By the time the football season ends in February at the Super Bowl, sports fans are burned out and ready for basketball or baseball.
TV viewership numbers back this up.
The NFL's ratings fell 9.7 percent this season, according to Nielsen. Some point to the national anthem controversy, but the league's ratings fell 8 percent in 2016 — before the "to kneel or not to kneel" drama. Experts thought that drop was related to the presidential election, but there may be a trend here.
College football is suffering through the same problem, with most networks reporting a drop in viewers this season. Only Fox saw an increase, thanks to a new contract with the Big Ten Conference.
However, Mehta thinks the ratings drop is more related to the shifting landscape of TV viewership, where cord-cutting and web broadcasts are hurting traditional viewer numbers. He points to the growth of fantasy football as better barometer.
"Participation in fantasy football has grown dramatically over the past three years, and I think that's a great indication that people are still tracking and watching football religiously," he said.
So maybe it's not oversaturation on TV. After all, the average fan can't even afford to attend games anymore — a phenomenon happening all across sports.
But people are waking up to the dangers of football, and some don't really want to be a part of the sport anymore.
Ever since Dr. Bennet Omalu discovered chronic traumatic encephalopathy (CTE) and published his findings in the journal Neurosurgery in 2005, the sports has been dealing with the fallout of the connection between concussions and serious brain impairment later in life. New research published this month has found that CTE can be caused by repeated hits to the head, even in the absence of any concussions.
As parents learn more about the causes and effects of CTE, youth football organizations across the country are seeing participation numbers drop. And that may be translating into a lack of enthusiasm for the sport in general among the adults.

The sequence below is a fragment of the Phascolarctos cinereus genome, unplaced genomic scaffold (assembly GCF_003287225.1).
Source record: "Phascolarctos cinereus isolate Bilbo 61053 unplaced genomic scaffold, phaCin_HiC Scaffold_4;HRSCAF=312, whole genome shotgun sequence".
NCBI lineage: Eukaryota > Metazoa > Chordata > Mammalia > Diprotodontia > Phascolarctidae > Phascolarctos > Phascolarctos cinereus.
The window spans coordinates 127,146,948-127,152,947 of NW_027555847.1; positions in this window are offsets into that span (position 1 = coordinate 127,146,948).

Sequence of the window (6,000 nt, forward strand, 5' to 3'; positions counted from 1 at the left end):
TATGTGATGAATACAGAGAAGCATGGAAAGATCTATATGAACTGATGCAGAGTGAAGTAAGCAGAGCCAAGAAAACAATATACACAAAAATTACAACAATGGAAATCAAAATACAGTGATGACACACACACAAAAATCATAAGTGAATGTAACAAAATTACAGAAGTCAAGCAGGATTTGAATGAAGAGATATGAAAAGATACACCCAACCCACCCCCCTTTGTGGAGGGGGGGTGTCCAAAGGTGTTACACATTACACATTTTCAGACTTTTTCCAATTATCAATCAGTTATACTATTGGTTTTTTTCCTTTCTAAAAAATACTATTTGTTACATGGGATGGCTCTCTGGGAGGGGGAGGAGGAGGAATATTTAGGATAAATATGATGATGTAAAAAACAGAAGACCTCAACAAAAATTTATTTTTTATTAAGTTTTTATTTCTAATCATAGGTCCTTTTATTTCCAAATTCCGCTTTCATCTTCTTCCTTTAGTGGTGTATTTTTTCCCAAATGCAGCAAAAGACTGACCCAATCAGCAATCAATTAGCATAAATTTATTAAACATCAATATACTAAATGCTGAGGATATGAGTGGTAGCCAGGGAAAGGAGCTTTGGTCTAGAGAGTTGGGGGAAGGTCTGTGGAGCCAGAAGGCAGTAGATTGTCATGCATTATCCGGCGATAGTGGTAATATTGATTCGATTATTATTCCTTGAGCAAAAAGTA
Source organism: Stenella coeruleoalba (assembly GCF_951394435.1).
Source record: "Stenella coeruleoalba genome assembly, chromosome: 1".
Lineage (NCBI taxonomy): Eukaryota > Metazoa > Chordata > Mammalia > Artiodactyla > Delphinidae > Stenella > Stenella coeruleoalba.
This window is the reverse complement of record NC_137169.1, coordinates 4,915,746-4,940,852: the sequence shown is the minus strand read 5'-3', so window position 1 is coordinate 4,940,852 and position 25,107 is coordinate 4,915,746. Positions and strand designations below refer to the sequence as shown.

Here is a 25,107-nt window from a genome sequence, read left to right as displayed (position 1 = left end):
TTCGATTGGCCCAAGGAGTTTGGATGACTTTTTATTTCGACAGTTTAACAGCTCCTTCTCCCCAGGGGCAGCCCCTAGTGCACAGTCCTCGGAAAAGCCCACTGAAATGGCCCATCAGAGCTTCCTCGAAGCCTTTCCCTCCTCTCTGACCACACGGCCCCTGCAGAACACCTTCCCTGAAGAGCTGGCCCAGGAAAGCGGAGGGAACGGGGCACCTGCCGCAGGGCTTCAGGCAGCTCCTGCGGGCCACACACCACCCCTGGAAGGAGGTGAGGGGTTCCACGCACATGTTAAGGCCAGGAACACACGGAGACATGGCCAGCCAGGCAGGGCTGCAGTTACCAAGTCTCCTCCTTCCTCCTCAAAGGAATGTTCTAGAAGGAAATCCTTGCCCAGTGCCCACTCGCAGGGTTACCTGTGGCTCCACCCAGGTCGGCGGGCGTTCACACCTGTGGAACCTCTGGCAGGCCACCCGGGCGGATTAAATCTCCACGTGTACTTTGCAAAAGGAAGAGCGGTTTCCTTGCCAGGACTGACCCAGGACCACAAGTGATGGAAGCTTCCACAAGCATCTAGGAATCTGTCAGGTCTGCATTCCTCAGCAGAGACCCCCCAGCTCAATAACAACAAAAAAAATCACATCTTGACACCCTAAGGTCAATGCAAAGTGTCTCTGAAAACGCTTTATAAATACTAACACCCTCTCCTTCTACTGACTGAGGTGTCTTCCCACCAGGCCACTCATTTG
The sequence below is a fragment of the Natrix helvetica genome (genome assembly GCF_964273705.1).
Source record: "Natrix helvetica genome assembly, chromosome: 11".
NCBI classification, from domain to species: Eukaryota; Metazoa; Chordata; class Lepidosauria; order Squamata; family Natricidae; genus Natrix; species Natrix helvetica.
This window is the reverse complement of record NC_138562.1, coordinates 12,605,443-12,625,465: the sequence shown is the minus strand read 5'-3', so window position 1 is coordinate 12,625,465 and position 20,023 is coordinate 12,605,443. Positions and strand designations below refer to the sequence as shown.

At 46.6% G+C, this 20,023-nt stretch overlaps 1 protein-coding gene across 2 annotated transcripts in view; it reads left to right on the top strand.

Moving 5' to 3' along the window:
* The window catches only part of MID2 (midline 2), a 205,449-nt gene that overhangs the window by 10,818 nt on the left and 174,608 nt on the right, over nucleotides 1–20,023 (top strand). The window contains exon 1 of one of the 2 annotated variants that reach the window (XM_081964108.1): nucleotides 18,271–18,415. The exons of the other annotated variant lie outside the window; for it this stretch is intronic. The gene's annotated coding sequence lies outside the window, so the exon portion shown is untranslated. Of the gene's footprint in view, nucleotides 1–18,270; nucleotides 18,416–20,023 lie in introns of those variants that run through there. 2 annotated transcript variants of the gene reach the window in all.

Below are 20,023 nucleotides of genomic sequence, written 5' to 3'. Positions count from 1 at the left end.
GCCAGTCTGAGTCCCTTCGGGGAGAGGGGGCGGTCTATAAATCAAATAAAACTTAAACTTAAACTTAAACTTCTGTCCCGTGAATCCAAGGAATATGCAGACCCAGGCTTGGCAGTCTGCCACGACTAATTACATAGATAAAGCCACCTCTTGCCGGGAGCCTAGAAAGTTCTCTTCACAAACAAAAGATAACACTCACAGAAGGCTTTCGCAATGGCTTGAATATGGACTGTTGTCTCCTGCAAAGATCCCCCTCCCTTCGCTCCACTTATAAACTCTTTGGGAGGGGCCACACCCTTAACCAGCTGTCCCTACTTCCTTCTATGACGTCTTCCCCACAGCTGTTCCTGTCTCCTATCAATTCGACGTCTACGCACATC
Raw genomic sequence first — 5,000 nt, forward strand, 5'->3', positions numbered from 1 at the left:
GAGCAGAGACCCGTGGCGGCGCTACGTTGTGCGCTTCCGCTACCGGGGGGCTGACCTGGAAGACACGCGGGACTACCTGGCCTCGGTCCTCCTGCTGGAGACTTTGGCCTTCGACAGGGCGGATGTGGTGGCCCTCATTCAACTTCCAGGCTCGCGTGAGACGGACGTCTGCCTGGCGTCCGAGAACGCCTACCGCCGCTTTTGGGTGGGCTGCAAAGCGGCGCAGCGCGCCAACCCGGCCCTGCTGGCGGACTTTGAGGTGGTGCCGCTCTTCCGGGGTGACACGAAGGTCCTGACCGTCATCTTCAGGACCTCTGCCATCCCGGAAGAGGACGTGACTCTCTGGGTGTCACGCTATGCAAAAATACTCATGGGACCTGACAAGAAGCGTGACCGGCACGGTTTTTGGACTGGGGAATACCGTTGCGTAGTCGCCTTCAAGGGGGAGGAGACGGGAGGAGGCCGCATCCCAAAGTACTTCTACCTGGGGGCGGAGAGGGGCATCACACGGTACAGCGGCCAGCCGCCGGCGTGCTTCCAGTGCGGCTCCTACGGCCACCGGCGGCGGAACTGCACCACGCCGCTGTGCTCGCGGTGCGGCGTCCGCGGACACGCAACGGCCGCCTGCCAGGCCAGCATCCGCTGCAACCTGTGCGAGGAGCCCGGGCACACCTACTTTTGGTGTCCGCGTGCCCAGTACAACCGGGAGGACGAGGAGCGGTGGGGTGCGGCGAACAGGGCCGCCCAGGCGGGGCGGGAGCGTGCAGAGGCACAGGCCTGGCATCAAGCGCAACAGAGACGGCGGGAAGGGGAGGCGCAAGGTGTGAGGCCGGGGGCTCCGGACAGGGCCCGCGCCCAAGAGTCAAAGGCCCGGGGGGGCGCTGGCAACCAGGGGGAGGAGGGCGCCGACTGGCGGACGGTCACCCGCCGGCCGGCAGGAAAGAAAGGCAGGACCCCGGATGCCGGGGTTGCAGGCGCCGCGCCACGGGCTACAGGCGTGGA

Look no further than Costas. The longtime sports broadcaster has hosted Super Bowl pregame coverage for NBC six times from 1986-2015, but when the network announced its coverage lineup for Super Bowl LII, Costas was nowhere to be found.
Costas, who cited his own lack of enthusiasm as the reason why he stepped back from hosting, made waves in November by declaring that football "destroys people's brains." He even predicted a dire future for the sport.
"The cracks in the foundation are there," Costas said at a roundtable discussion at the University of Maryland. "The day-to-day issues, as serious as they may be, they may come and go. But you cannot change the nature of the game. I certainly would not let, if I had an athletically gifted 12- or 13-year-old son, I would not let him play football."
And what happens after years of fewer young athletes playing football? That's when the sport may begin to unravel.
"The whole thing could collapse like a house of cards if people actually begin connecting the dots," Costas said.
Ratings drops, national anthem controversy, concerns about brain health — this is the atmosphere that McMahon is entering. Maybe the XFL will be successful as a counterbalance to the NFL, but the odds are certainly stacked against it in today's changing landscape for football.
"We're going to ask a lot of questions, and listen — to players, coaches," he said. "We're going to listen to medical experts, technology executives, members of the media and anyone else who understands and loves the game of football. But most importantly we're going to be listening to fans."